As we mentioned in our previous blog post, insulin is the key that unlocks the door to allow glucose to enter cells to be used as energy. In type 1 diabetes mellitus (T1DM), the pancreas doesn’t produce enough insulin. Insulin is produced in the beta cells within the islets of Langerhans within the pancreas. The beta cells are destroyed by the body’s own immune response in whats called a type IV hypersensitivity reaction. The immune system contains T cells which react with antigens, which are small molecules the T cells can attached to. These might be on bacteria or another foreign body or they could be on our own cells. This is where the problem comes in in T1DM, usually T cells would undergo a mechanism known as self-tolerance when a T cell attached to an antigen that is part of a normal body cell, and this results in the destruction of that T cell. However, in T1DM a genetic abnormality results in this loss of self-tolerance therefore these T cells aren’t lost, specifically those that attack the beta cell antigens via an immune response. The human leukocyte antigen system are a group of genes on chromosome 6, and these are commonly affected in T1DM. These group of genes result in the major histocompatibility complex which is important in the recognition of foreign molecules and involved in self-tolerance. These major histocompatibility complexes present self-antigens to immune cells; therefore, a mutation might cause the immune system to recognise the antigen are foreign.
T1DM makes up about 10% of the amount of people with diabetes in the world. In people with T1DM the destruction of beta cells starts early on in life, however around 90% of cells needs to be destroyed before symptoms of the condition start to appear. Weight loss is a common symptom in someone with T1DM, this is a result of the glucose not being able to get into the cells to be used as energy so adipose tissue breaks down, called lipolysis and also muscles break down protein, leading to a catabolic state. This catabolic state results in the patient feeling hungry or polyphagia. Polyuria, or an increased frequency of urination, is another classic symptom of T1DM and this is due to excess glucose in the blood, causing glucose to spill out into the urine. This increased concentration of glucose in the urine upsets the equilibrium so more water stays in the urine instead of being reabsorbed by the kidney, resulting in increased urination. Polydipsia is another cardinal symptom, increased thirst, this is due to the dehydrated state that results from this increased urination.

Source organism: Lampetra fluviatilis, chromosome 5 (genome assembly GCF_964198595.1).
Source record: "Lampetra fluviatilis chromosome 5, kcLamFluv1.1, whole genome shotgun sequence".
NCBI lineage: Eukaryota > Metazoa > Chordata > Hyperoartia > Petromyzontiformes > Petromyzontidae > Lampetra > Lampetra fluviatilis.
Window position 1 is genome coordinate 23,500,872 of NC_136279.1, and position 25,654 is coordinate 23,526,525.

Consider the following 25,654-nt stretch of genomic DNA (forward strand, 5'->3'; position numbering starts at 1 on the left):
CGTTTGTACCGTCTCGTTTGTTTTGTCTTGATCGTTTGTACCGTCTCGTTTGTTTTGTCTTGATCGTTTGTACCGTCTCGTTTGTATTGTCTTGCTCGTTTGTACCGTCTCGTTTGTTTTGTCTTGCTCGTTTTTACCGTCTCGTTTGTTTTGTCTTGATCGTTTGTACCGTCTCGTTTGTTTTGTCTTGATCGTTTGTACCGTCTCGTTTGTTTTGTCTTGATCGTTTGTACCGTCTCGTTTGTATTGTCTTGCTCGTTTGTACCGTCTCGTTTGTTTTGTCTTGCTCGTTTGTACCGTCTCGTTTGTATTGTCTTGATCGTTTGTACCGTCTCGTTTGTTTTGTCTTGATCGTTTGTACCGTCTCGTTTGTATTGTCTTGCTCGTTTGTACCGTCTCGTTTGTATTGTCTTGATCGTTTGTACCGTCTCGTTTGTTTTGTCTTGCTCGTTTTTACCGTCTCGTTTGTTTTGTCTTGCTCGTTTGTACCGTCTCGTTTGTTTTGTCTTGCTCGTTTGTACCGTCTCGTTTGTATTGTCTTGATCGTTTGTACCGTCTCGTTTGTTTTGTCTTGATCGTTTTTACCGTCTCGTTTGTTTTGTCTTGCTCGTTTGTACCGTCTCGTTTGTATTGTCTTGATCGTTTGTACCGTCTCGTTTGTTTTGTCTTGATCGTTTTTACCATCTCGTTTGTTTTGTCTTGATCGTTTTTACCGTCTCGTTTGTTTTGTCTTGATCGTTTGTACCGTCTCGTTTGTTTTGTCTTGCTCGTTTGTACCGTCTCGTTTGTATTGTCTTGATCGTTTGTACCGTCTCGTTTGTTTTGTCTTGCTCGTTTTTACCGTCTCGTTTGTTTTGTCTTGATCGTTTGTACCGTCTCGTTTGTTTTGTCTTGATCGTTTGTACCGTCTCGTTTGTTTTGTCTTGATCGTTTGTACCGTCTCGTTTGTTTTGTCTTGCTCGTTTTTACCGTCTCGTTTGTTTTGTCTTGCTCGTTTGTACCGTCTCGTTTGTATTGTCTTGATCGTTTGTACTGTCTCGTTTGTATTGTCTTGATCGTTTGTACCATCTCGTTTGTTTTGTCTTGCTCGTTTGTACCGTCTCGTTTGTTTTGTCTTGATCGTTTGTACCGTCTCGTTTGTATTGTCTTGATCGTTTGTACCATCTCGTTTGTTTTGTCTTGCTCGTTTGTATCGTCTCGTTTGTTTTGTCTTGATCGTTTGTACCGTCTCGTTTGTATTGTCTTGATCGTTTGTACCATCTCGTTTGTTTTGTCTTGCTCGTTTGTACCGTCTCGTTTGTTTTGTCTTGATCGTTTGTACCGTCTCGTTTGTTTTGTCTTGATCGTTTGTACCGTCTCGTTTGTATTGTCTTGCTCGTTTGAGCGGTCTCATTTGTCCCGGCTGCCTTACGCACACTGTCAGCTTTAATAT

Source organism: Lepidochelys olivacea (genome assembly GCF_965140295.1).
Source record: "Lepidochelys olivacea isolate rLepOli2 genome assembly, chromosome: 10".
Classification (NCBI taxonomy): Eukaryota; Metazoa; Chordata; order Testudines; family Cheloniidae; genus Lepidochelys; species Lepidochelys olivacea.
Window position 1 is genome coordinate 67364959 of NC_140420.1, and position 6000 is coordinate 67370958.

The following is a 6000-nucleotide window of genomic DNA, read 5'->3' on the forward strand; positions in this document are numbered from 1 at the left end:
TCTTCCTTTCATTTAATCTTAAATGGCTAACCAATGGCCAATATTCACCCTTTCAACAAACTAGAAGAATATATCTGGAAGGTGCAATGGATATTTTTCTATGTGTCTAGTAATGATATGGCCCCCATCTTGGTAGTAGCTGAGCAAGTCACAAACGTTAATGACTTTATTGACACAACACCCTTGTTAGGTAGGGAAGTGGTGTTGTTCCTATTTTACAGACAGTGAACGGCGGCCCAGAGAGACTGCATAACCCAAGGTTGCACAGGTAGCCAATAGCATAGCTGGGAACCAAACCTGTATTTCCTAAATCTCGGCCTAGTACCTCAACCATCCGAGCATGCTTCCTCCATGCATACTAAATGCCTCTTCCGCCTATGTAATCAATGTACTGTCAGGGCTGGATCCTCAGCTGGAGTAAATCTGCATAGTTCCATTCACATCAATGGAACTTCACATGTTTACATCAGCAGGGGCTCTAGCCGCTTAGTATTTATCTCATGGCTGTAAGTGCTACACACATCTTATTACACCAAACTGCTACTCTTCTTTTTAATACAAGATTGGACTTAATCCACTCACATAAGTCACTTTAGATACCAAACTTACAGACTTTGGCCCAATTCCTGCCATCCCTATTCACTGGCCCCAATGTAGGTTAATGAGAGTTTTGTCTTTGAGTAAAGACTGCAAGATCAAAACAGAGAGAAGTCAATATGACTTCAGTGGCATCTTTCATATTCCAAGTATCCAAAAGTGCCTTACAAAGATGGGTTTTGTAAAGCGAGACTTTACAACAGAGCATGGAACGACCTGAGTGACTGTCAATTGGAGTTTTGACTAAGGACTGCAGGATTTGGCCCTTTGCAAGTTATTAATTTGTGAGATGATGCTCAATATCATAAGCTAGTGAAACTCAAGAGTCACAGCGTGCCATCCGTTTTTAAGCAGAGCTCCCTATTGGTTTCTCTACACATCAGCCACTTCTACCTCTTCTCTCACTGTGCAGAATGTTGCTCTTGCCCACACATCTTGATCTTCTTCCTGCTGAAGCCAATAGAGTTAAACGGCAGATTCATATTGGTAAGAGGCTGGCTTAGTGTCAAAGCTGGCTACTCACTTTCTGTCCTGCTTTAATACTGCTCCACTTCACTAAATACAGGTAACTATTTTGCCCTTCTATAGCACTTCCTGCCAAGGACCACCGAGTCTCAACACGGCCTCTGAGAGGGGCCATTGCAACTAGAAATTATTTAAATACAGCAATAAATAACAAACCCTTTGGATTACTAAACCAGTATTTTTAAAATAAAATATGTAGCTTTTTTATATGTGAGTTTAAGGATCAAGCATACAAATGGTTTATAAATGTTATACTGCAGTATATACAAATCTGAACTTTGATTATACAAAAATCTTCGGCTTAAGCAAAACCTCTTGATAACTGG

Treatment for T1DM is lifelong insulin as this isn’t being produced in the body. This can be administered under various different regimes, but diet and fluid intake have to be carefully monitored in order to control the diabetes.
Watch out for a post of diabetes ketoacidosis in the coming weeks, this is a life-threatening complication of T1DM, and is actually how a lot of patients present to hospital and T1DM is diagnosed.